In January 2009 Conservation Genetics published an article titled Non-invasive conservation genetics of the critically endangered golden-crowned sifaka (Propithecus tattersalli): high diversity and significant genetic differentiation over a small range  on a study led by French researcher Erwan Quéméré. Tatterall's sifaka, or the golden-crowned sifaka, is a critically endangered species of lemur found in the Daraina region of Madagascar. The only behavioral study published on P. tattersalli (Meyers 1993; see Vargas 2002) found that the lemurs live in social groups of 3-10 individuals in a territories 9-10 hectares large. Quéméré et al. undertook the study in response to conservation concerns that human deforestation, gold mining initiatives and the paving of a national road could bring significant ecological changes to the region. The study had four goals: (a) to identify genetically differentiated populations, (b) to determine diversity of P. tattersalli populations, to discuss resistance of the populations against forest fragmentation and (d) to identify specific conservation methods. 

Quéméré et al. sampled feces from 82 individuals over a period of three months during the summer of 2006. The DNA samples were then genotyped at 13 microsatellite loci to determine levels of diversity among the three areas of forrest fragmentation. The study found that a high level of genetic diversity in P. tattersalli populations despite high levels of habitat defragmentation and a narrow population distribution. Results indicate the P. tattersalli groups are able to successfully use small forest patches between the three larger forest fragments to migrate, in spite of the national road. In conclusion the authors stress a greater need to maintain such corridors and forest patches between forest fragments, in addition to the need of research teams to explore genetic diversity outside of the three observed zones of forest fragmentation.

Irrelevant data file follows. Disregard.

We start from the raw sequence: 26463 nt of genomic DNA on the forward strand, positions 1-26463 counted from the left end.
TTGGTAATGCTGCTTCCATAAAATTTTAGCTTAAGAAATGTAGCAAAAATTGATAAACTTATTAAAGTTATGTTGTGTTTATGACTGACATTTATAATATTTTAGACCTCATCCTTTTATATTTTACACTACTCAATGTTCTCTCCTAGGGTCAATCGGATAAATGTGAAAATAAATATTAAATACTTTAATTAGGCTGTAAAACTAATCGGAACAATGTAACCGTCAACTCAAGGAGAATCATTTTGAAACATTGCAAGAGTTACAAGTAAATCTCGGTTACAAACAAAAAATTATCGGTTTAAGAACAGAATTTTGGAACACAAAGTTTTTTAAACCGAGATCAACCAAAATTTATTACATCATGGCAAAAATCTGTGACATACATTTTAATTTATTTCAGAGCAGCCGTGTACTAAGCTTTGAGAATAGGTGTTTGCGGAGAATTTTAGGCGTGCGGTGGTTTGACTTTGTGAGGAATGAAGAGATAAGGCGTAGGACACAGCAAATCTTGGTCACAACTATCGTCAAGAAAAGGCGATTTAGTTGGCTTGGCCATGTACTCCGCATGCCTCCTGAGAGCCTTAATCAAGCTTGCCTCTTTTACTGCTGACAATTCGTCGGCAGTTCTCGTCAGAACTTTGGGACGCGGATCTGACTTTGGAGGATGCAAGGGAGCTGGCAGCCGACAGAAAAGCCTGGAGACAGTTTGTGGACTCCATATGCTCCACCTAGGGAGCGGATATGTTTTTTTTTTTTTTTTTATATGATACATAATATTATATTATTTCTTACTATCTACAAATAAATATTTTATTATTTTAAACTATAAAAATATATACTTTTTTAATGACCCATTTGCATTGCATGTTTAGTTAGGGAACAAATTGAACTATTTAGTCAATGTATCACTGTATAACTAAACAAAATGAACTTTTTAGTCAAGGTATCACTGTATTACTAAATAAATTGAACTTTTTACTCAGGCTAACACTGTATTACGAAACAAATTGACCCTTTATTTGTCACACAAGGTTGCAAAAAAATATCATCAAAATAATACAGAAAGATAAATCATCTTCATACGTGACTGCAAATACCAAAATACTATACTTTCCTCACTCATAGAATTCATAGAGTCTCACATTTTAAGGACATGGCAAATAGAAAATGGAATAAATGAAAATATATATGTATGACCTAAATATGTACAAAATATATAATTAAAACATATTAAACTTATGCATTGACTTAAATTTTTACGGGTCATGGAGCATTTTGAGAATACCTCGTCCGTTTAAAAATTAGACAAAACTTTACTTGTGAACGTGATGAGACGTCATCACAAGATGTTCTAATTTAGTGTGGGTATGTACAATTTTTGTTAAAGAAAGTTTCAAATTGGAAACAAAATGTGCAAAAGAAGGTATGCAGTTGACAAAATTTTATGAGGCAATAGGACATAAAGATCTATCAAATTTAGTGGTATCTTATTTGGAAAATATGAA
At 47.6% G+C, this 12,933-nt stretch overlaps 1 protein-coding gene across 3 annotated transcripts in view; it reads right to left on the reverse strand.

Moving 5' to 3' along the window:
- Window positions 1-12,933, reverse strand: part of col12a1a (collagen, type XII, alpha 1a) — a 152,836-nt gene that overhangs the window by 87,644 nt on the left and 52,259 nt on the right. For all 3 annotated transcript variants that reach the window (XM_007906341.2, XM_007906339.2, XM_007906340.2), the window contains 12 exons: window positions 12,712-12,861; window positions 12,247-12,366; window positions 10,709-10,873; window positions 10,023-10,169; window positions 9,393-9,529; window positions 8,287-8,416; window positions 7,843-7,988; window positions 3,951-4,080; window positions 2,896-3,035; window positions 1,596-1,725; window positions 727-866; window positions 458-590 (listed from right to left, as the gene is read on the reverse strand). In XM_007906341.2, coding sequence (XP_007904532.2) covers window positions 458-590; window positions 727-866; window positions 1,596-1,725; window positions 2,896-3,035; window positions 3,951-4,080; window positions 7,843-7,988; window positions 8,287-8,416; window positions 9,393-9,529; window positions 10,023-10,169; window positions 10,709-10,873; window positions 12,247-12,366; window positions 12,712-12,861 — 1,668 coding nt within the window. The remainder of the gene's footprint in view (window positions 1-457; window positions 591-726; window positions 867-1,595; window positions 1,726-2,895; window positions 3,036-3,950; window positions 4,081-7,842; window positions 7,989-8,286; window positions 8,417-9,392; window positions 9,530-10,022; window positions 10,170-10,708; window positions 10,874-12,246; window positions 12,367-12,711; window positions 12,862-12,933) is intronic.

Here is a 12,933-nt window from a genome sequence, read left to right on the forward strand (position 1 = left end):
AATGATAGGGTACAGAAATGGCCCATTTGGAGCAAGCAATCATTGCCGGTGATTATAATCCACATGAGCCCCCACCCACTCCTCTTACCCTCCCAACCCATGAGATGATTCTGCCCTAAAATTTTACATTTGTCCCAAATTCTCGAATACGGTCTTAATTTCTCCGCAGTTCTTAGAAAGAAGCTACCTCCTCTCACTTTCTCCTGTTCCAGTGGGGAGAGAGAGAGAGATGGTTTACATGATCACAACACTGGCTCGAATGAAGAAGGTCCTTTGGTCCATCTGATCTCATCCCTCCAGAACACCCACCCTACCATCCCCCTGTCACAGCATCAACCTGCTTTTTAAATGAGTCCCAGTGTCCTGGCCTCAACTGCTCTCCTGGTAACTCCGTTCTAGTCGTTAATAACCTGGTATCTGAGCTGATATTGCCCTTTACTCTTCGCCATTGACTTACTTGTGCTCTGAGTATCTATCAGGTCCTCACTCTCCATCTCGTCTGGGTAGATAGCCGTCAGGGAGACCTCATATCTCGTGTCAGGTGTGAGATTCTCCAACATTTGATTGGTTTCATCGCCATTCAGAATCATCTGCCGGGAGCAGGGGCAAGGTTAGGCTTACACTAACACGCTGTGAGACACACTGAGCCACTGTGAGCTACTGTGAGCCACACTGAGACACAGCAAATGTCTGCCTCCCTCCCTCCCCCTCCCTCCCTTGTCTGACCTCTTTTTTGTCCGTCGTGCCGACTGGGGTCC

DNA methylation and mercury in Polar Bears

This study used a LuMA-based approach to look at DNA methylation and mercury levels in polar bear brains. Mercury is a pollutant that gets amplified up the food chain, making animals like the endangerred polar bear highly susceptible to detrimental effects. Looking at mercury's effects on genetic expression, however, is impeded because the polar bear genome is unresolved. The LuMA approach uses methyl-sensitive restriction enzymes followed by bioluminometric PCR (a quantitative method). This yields information about relative methylation of the genome between "experimental" groups, but yields no functional information. These researchers found that brain stem mercury had an inverse relationship with global DNA methylation in male bears, but no effect was found in female bears. Global hypomethylation of the genome has been linked to genomic instability, and could render these animals even more at risk to the effects of climatic instability and habitat degradation.

Genetic Diversity and Distinctiveness of the Proboscis Monkeys of the Klias Peninsula, Sabah, Malaysia